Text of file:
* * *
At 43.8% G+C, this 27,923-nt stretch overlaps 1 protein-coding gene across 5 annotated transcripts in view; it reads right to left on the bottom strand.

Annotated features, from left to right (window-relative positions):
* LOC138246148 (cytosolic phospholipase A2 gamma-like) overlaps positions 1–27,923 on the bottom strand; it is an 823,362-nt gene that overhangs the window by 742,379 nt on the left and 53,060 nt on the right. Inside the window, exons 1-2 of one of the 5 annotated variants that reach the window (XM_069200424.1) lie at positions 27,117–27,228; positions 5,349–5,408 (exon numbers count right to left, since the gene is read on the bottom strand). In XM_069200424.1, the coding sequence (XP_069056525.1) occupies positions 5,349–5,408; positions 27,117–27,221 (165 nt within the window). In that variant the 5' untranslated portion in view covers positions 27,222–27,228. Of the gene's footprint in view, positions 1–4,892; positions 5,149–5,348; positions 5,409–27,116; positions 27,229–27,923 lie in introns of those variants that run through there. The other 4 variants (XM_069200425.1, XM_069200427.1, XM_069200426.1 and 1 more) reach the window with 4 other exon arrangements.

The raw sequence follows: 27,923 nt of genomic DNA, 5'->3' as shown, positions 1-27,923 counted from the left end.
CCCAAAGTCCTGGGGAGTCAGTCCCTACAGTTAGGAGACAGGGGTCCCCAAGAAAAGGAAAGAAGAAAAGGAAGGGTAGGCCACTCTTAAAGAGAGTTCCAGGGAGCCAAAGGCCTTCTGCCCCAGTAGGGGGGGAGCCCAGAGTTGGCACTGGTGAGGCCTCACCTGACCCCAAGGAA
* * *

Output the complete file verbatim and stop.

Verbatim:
At 43.8% G+C, this 27,923-nt stretch overlaps 1 protein-coding gene across 5 annotated transcripts in view; it reads right to left on the bottom strand.

Annotated features, from left to right (window-relative positions):
* LOC138246148 (cytosolic phospholipase A2 gamma-like) overlaps positions 1–27,923 on the bottom strand; it is an 823,362-nt gene that overhangs the window by 742,379 nt on the left and 53,060 nt on the right. Inside the window, exons 1-2 of one of the 5 annotated variants that reach the window (XM_069200424.1) lie at positions 27,117–27,228; positions 5,349–5,408 (exon numbers count right to left, since the gene is read on the bottom strand). In XM_069200424.1, the coding sequence (XP_069056525.1) occupies positions 5,349–5,408; positions 27,117–27,221 (165 nt within the window). In that variant the 5' untranslated portion in view covers positions 27,222–27,228. Of the gene's footprint in view, positions 1–4,892; positions 5,149–5,348; positions 5,409–27,116; positions 27,229–27,923 lie in introns of those variants that run through there. The other 4 variants (XM_069200425.1, XM_069200427.1, XM_069200426.1 and 1 more) reach the window with 4 other exon arrangements.

The raw sequence follows: 27,923 nt of genomic DNA, 5'->3' as shown, positions 1-27,923 counted from the left end.
CCCAAAGTCCTGGGGAGTCAGTCCCTACAGTTAGGAGACAGGGGTCCCCAAGAAAAGGAAAGAAGAAAAGGAAGGGTAGGCCACTCTTAAAGAGAGTTCCAGGGAGCCAAAGGCCTTCTGCCCCAGTAGGGGGGGAGCCCAGAGTTGGCACTGGTGAGGCCTCACCTGACCCCAAGGAA